As in the prior embodiment, the water enters the water jacket chamber through the inlet tube and is circulated through the chamber to cool oil accommodating compartment 40. As a result, stern drive wear is reduced and stern drive life is prolonged.
Although specific features of the invention are shown in some drawings and not others, this is for convenience only, as each feature may be combined with any or all of the other features in accordance with the invention. Other embodiments will occur to those skilled in the art and are within the following claims.
|Cited Patent||Filing date||Publication date||Applicant||Title|
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|Citing Patent||Filing date||Publication date||Applicant||Title|
|US6241566 *||Oct 22, 1999||Jun 5, 2001||Paul C. Kermis||Cooler for marine stern drive|
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|US7458868 *||Aug 29, 2006||Dec 2, 2008||Yamaha Marine Kabushiki Kaisha||Small planing boat|
|US7479048||Oct 18, 2007||Jan 20, 2009||Kanzaki Kokyukoki Mfg. Co., Ltd.||Cooling system for stern drive|
|US8091534||Sep 26, 2006||Jan 10, 2012||Yamaha Hatsudoki Kabushiki Kaisha||Installation structure for compressor|
|US20050204730 *||Mar 15, 2005||Sep 22, 2005||Kojyu Tsukahara||Engine with a charging system|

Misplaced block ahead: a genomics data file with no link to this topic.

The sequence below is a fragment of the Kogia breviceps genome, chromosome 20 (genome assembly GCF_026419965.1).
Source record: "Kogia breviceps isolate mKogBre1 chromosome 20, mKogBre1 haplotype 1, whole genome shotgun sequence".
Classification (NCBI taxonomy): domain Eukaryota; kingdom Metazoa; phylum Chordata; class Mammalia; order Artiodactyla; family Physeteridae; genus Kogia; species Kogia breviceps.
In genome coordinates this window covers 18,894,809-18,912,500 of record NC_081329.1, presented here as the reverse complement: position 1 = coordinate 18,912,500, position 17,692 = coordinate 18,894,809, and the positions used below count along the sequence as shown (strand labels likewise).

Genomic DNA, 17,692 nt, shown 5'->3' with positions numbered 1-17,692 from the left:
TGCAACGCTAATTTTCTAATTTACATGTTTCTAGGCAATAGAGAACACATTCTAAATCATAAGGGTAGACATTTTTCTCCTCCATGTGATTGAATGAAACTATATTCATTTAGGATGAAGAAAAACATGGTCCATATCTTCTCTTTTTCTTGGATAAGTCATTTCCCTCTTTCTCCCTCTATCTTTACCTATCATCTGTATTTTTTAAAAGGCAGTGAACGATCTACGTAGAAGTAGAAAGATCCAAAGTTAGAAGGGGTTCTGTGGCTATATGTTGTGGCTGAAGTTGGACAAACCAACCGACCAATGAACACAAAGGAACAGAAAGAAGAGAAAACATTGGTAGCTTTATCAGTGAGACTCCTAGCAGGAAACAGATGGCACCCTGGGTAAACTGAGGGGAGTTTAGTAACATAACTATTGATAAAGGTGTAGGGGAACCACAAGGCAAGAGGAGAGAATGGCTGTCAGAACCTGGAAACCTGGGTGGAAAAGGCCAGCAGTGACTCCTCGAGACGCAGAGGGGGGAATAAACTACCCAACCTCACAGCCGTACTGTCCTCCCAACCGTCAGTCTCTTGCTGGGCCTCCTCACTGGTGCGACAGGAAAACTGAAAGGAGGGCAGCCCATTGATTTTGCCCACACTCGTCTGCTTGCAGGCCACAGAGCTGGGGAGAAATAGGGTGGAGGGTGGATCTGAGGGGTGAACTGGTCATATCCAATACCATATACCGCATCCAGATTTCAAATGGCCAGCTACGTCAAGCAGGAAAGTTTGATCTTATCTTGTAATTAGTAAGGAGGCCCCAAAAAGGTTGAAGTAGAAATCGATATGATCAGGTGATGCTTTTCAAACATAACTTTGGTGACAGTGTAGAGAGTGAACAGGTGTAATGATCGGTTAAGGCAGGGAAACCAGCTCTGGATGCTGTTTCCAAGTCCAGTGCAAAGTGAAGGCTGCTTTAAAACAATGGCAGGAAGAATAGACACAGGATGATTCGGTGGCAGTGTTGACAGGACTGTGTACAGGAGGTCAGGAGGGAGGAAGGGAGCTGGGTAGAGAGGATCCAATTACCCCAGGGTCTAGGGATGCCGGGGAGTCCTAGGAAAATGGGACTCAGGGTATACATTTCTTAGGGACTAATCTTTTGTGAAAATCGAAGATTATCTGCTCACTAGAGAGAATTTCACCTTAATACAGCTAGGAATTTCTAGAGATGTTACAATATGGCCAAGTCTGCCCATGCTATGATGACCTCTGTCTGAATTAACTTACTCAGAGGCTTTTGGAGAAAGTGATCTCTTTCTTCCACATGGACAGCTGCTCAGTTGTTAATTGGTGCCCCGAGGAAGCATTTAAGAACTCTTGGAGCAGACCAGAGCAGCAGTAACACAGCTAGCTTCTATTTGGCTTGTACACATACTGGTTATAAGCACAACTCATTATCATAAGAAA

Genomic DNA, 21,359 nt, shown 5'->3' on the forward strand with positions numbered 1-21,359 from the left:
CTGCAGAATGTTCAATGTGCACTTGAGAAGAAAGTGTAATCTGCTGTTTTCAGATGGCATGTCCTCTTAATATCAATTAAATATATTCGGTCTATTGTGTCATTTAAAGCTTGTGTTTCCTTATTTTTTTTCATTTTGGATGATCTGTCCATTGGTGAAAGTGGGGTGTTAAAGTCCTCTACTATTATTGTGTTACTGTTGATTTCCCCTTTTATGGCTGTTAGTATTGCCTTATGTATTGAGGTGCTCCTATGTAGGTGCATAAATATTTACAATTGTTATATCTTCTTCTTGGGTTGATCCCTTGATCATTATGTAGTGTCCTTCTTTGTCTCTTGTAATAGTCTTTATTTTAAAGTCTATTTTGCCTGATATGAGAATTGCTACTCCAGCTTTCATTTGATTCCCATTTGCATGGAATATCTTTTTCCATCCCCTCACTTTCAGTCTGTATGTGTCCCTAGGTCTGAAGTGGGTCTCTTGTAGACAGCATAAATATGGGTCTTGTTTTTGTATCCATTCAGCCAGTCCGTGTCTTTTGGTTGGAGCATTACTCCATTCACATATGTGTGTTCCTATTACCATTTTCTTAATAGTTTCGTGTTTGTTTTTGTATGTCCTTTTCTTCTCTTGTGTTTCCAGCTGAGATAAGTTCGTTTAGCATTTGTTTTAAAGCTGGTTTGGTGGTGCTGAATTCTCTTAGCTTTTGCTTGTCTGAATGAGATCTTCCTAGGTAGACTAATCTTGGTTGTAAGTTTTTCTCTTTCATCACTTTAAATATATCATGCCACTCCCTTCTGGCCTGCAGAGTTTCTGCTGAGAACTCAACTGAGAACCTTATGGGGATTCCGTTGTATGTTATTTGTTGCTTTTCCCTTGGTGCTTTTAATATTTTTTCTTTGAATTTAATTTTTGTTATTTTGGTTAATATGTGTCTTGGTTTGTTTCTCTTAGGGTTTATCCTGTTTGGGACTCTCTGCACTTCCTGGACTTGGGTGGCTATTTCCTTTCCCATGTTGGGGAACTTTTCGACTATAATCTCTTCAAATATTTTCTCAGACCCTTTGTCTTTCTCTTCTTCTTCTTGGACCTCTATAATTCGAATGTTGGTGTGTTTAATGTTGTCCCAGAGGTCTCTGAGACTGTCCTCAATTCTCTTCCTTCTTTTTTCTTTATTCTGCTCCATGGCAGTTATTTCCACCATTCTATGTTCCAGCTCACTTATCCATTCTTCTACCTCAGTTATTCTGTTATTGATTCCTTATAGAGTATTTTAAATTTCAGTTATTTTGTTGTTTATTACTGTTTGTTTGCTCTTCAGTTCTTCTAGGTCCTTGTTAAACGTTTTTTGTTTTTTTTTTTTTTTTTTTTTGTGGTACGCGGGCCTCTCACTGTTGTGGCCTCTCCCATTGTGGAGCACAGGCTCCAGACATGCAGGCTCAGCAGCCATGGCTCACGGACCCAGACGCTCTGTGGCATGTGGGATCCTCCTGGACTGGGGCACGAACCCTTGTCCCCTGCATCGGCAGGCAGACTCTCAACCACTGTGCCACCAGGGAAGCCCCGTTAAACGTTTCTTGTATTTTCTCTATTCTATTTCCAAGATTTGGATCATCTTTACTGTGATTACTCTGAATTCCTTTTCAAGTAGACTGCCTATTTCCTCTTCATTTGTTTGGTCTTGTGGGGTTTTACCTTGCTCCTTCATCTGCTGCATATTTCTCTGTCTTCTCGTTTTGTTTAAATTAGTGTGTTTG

|US20070059997 *||Aug 29, 2006||Mar 15, 2007||Shigeharu Mineo||Small planing boat|
|US20070079796 *||Sep 26, 2006||Apr 12, 2007||Shigeharu Mineo||Installation structure for compressor|
|EP2050668A1||Jul 30, 2008||Apr 22, 2009||Kanzaki Kokyukoki Mfg. Co., Ltd.||Cooling system for stern drive|
|International Classification||B63H20/00, B63H20/28, F01P3/20|
|Cooperative Classification||F01P3/202, B63H20/002, B63H20/285|
|European Classification||F01P3/20B, B63H20/00F2, B63H20/28B|
|Aug 15, 2002||FPAY||Fee payment|
Year of fee payment: 4
|Sep 6, 2006||REMI||Maintenance fee reminder mailed|
|Feb 16, 2007||LAPS||Lapse for failure to pay maintenance fees|
|Apr 17, 2007||FP||Expired due to failure to pay maintenance fee|
Effective date: 20070216